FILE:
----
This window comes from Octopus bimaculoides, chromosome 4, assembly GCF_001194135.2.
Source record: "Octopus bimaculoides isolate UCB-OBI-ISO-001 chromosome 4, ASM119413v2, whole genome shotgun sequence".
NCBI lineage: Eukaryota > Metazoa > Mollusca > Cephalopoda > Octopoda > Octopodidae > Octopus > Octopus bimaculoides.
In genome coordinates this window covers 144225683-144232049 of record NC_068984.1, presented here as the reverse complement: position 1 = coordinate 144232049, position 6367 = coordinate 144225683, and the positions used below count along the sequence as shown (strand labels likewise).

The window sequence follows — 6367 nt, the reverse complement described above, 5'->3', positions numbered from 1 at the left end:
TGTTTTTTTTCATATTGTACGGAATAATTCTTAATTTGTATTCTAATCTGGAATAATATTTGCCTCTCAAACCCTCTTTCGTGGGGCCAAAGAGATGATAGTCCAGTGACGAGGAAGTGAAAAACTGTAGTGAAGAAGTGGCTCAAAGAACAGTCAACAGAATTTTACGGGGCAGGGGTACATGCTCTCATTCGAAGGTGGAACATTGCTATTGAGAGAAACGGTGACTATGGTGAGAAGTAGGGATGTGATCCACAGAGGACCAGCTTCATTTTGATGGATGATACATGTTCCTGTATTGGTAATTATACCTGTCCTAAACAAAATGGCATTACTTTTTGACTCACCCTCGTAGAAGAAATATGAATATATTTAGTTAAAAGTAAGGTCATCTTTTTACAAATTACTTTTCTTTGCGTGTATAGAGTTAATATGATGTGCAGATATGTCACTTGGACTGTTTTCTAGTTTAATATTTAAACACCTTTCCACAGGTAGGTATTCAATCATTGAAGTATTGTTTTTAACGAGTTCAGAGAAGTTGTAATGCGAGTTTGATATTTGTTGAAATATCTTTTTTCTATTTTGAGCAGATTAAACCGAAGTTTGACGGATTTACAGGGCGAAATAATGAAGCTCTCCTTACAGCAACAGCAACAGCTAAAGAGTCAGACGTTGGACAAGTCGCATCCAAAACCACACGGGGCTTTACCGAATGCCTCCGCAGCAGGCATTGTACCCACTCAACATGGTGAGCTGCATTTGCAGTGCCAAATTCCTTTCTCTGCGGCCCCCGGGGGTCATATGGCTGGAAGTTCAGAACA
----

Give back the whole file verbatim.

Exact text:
This window comes from Octopus bimaculoides, chromosome 4, assembly GCF_001194135.2.
Source record: "Octopus bimaculoides isolate UCB-OBI-ISO-001 chromosome 4, ASM119413v2, whole genome shotgun sequence".
NCBI lineage: Eukaryota > Metazoa > Mollusca > Cephalopoda > Octopoda > Octopodidae > Octopus > Octopus bimaculoides.
In genome coordinates this window covers 144225683-144232049 of record NC_068984.1, presented here as the reverse complement: position 1 = coordinate 144232049, position 6367 = coordinate 144225683, and the positions used below count along the sequence as shown (strand labels likewise).

The window sequence follows — 6367 nt, the reverse complement described above, 5'->3', positions numbered from 1 at the left end:
TGTTTTTTTTCATATTGTACGGAATAATTCTTAATTTGTATTCTAATCTGGAATAATATTTGCCTCTCAAACCCTCTTTCGTGGGGCCAAAGAGATGATAGTCCAGTGACGAGGAAGTGAAAAACTGTAGTGAAGAAGTGGCTCAAAGAACAGTCAACAGAATTTTACGGGGCAGGGGTACATGCTCTCATTCGAAGGTGGAACATTGCTATTGAGAGAAACGGTGACTATGGTGAGAAGTAGGGATGTGATCCACAGAGGACCAGCTTCATTTTGATGGATGATACATGTTCCTGTATTGGTAATTATACCTGTCCTAAACAAAATGGCATTACTTTTTGACTCACCCTCGTAGAAGAAATATGAATATATTTAGTTAAAAGTAAGGTCATCTTTTTACAAATTACTTTTCTTTGCGTGTATAGAGTTAATATGATGTGCAGATATGTCACTTGGACTGTTTTCTAGTTTAATATTTAAACACCTTTCCACAGGTAGGTATTCAATCATTGAAGTATTGTTTTTAACGAGTTCAGAGAAGTTGTAATGCGAGTTTGATATTTGTTGAAATATCTTTTTTCTATTTTGAGCAGATTAAACCGAAGTTTGACGGATTTACAGGGCGAAATAATGAAGCTCTCCTTACAGCAACAGCAACAGCTAAAGAGTCAGACGTTGGACAAGTCGCATCCAAAACCACACGGGGCTTTACCGAATGCCTCCGCAGCAGGCATTGTACCCACTCAACATGGTGAGCTGCATTTGCAGTGCCAAATTCCTTTCTCTGCGGCCCCCGGGGGTCATATGGCTGGAAGTTCAGAACA